The Los Angeles Kings are a bad hockey team. That’s not at all surprising, but it’s been a little extra painful this year.
The Kings hold a 27-35-6 record and a Western Conference-low 60 points, only inching out the historically bad Detroit Red Wings (39 points) league-wide. The Kings are in the midst of a nice five-game winning streak, but that hasn’t done much to lessen the blow, especially when a top draft pick is at stake.
But the downtrodden franchise has a reason to get excited: there’s legitimate hope on the horizon. While I won’t spoil anything, Kings fans will be happy to know their prospect base looks quite good compared to the rest of the league in our annual Future Watch issue, which will be hitting newsstands and finding its way into mailboxes soon.
The Kings might just get the help they needed sooner rather than later, too. While nothing is official, Fox Sports’ Jon Rosen and John Hoven from Mayor’s Manor have suggested prized prospect Alex Turcotte could turn pro in the coming days as a result of University of Wisconsin’s season coming to a close last week. Turcotte, drafted in fifth overall by the Kings last June, had a seamless transition to college after years spent as a fixture with the USA Hockey National Team Development Program and formed a deadly duo alongside current Badgers teammate Cole Caufield, another player who could elect to turn pro next season. Other than a quiet outing at the World Junior Championship in which he had just two assists for the Americans, Turcotte was exactly as advertised on the playmaking front, putting up nine goals and 26 points.
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What does Turcotte bring to the table? “He’s as good of a two-way center at the NCAA level (as) you can ask for,” a college hockey scout said. “He’s not the most physical forward, but you never worry about him in one-on-one situations. His work ethic is incredible.”
If Turcotte signs, he’d perhaps join the AHL’s Ontario Reign for the remainder of the season to begin getting used to the daily grind of pro hockey before making the jump to the NHL next season. Joining him up front in a full-time capacity would be Gabe Vilardi, who made his return this season after playing just 36 games over the past two seasons due to concussion issues. A first-round, 11th-overall pick in 2017, Vilardi scored just 11 seconds into his first shift with the Kings and has four points in his first eight games, providing some depth scoring and improving his game each day. Having Turcotte and Vilardi as middle-six centers should make any Kings fan smile, especially given the inconsistencies Los Angeles has battled down the middle this season.
On the backend, Tobias Bjornfot should find his way back into top-four action next season after a three-game stint alongside Drew Doughty out of training camp. The 22nd overall pick in 2019, Bjornfot has played key minutes with the Reign this season and his 19 points as the second youngest player in the league is quite reasonable, too. There may also be room for Kale Clague to fight his way into a spot, with the speedy defender showing some promise in Ontario, but Bjornfot is the one with more potential.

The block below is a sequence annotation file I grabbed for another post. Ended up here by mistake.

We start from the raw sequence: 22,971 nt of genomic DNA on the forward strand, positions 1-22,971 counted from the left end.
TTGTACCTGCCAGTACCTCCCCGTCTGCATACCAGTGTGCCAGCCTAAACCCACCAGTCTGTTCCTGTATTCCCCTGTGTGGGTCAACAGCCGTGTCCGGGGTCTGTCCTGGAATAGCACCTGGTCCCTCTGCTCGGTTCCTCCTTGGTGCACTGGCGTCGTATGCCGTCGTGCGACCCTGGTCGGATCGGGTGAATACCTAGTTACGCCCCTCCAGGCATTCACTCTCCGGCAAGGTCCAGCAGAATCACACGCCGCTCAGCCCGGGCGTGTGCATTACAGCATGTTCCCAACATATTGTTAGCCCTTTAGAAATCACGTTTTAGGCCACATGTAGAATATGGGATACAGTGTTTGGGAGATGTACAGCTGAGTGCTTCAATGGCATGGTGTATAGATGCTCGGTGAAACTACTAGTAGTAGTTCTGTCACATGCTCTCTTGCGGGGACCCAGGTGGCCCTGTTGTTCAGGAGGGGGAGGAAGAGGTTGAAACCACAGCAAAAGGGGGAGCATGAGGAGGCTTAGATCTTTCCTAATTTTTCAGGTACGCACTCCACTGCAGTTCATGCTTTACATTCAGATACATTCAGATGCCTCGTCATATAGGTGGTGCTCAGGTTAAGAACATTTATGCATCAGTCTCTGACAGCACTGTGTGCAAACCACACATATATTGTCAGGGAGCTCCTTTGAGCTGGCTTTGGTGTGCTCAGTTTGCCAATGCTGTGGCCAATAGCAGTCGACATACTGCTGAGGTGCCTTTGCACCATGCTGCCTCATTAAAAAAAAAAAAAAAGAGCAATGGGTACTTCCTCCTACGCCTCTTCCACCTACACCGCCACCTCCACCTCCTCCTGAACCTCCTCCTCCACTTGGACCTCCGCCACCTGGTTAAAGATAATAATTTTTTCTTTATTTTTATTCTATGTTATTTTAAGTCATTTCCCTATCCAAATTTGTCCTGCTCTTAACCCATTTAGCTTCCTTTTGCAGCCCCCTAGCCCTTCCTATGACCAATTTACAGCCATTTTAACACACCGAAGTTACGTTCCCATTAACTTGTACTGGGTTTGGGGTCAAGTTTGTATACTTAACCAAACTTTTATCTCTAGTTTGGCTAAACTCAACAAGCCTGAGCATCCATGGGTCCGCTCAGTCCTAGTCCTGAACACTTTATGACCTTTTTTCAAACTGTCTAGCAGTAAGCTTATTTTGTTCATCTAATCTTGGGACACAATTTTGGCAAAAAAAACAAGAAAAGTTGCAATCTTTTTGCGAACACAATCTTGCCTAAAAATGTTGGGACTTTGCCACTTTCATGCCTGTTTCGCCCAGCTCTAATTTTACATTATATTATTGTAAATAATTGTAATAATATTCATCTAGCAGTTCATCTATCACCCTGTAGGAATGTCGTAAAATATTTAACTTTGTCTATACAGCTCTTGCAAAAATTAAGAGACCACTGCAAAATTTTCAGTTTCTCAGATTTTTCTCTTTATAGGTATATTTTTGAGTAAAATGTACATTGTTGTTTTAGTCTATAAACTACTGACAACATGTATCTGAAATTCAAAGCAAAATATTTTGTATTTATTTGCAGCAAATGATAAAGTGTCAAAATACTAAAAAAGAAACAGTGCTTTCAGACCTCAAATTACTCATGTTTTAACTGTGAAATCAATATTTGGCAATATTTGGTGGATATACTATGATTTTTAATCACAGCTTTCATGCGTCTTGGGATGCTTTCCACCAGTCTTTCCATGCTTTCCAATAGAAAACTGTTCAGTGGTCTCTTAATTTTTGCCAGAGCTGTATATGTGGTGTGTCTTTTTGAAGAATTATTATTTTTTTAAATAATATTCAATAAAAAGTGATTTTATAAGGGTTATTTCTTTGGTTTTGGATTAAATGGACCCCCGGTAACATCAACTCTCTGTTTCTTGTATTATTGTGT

The Kings are already starting to get a taste of what Cal Petersen has to offer after GM Rob Blake shipped out Jack Campbell prior to the trade deadline. Granted, the Kings aren’t in a good situation right now and the sample size is small, but Petersen’s .921 save percentage and 0.54 goals saved above average tops what Campbell and Jonathan Quick have produced this season. Petersen also has four wins in his seven games. At 25, it’s his time to showcase his ability and attempt to wrest the crease from Quick.
In terms of wild cards, the Kings could bring up Arthur Kaliyev to start next season if Blake feels the American scoring star has nothing left to prove in the OHL. Kaliyev is two points away from his second 100-point campaign and only six goals shy of 50, so obliterating teenage goaltenders might not be worth it anymore. Center Rasmus Kupari was also making some noise with Ontario before tearing his ACL at the World Junior Championship in December. Once he’s fully healed, don’t count him out as a potential lineup regular next season.
Mixed in with established youngsters Blake Lizotte, Michael Amadio and Mikey Anderson, and whomever Blake picks in the first round in 2020 (and with it likely to be a top five pick, there will be no shortage of talent that’s capable of playing full-time next season), the Kings have a young group that can step in and take over in Hollywood in the near future and help ease the pain caused by painful contracts signed during the team’s Stanley Cup era. We’re not talking about a team capable of a playoff run just yet, but with a handful of the team’s best young players ready for NHL duty next season, it won’t be long before there’s something to cheer about again in Los Angeles.
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